Road to Recovery


Injury is one of the most frustrating experiences that an athlete can face. Every sport has some that are more common than others. Football players and concussions, soccer players and ankle sprains and shin splints in sprinters.
It’s crucial for athletes to take care of their bodies before, during and after their performances to make sure they can get up and train the next day. Some injuries cannot be avoided, and an athlete gets hurt. These complications can last from weeks to months, which seriously affects a player’s workout routine. With athletes being out for long periods of time, they can lose muscle mass and muscle memory.

Though sports trainers and athletes themselves tend to focus on the significance of the physical injury, the mental state is often overlooked while being “on the bench.”
It is common for a player to lose hope after being out for a considerable amount of time, especially after being told that recovery could take longer than prefered.

Track and field is a very diverse sport because of the variations in competition. Some athletes are throwers, some are jumpers, some hurdlers, sprinters, pole vaulters or distance runners. Because of such variation, there are many different types of injuries that can occur. Throwers are much more likely to get a shoulder injury than a 5k distance runner.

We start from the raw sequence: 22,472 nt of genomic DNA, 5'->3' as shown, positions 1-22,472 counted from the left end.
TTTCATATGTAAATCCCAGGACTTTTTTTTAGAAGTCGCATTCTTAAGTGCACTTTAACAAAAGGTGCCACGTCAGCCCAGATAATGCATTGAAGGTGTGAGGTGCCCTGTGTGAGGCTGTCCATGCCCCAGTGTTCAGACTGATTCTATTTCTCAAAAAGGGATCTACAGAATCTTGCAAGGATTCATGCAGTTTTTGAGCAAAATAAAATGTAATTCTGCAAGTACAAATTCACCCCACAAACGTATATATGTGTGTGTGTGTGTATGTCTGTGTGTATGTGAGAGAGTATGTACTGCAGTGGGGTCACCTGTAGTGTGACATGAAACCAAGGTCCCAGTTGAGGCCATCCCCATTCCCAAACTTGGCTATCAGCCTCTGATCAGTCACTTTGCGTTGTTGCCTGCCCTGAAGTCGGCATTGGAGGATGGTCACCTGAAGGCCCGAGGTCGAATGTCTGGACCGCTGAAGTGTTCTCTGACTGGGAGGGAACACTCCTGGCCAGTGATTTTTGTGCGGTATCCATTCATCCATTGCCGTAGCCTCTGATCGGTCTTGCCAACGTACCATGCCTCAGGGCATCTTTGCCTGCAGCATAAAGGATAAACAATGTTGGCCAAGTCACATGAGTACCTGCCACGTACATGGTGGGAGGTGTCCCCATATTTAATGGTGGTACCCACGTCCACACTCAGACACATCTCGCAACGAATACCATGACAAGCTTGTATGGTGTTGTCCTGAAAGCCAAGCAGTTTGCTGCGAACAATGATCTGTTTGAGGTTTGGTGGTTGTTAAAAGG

Valley is known to be a distance running powerhouse ever since Drew Hunter ran for the team. Hunter is now a professional runner, and even when he was in high school, he broke several national records and won countless state titles.

Valley coaches Marc and Joan Hunter, Drew’s parents, are one of the main reasons for his national success. The coaches have also won awards for their coaching talents and are known nationwide for their cross training, workouts and injury prevention exercises.

Noah Maze, a new runner to the Valley team has so far had an injury-filled season. Maze, a junior, was ecstatic about getting the opportunity to run for the nationally ranked team this past fall, when a knee injury came to haunt him. It would be easy to assume that with the adrenaline that Maze experienced coming into the program, his new injury would abolish all hope. But he has a better mentaltliy than most athletes with an injury.
“I always think about doubt,” Maze said, “and like people who don’t believe it because it motivates me a ton to think about, to do something that somebody doesn’t think I can do. It’s the fire inside of me.”
Maze’s personal record (PR) in the 1600-meter race is 4:32, putting him at a ranking of 144th in the state of Virginia. Maze wishes to run a 4:20 mile by the end of the spring season.

For Maze, having a knee injury does not stop him from chasing his dream mile time. Maze said he wasn’t sure everything happens for a reason, but he believes that he can learn something from everything.

“There’s something about taking away everything, so like I know that it sounds like a cliche but bad experiences make strong people, so going through hard times allows you to have some self reflection and to learn a little bit about yourself.”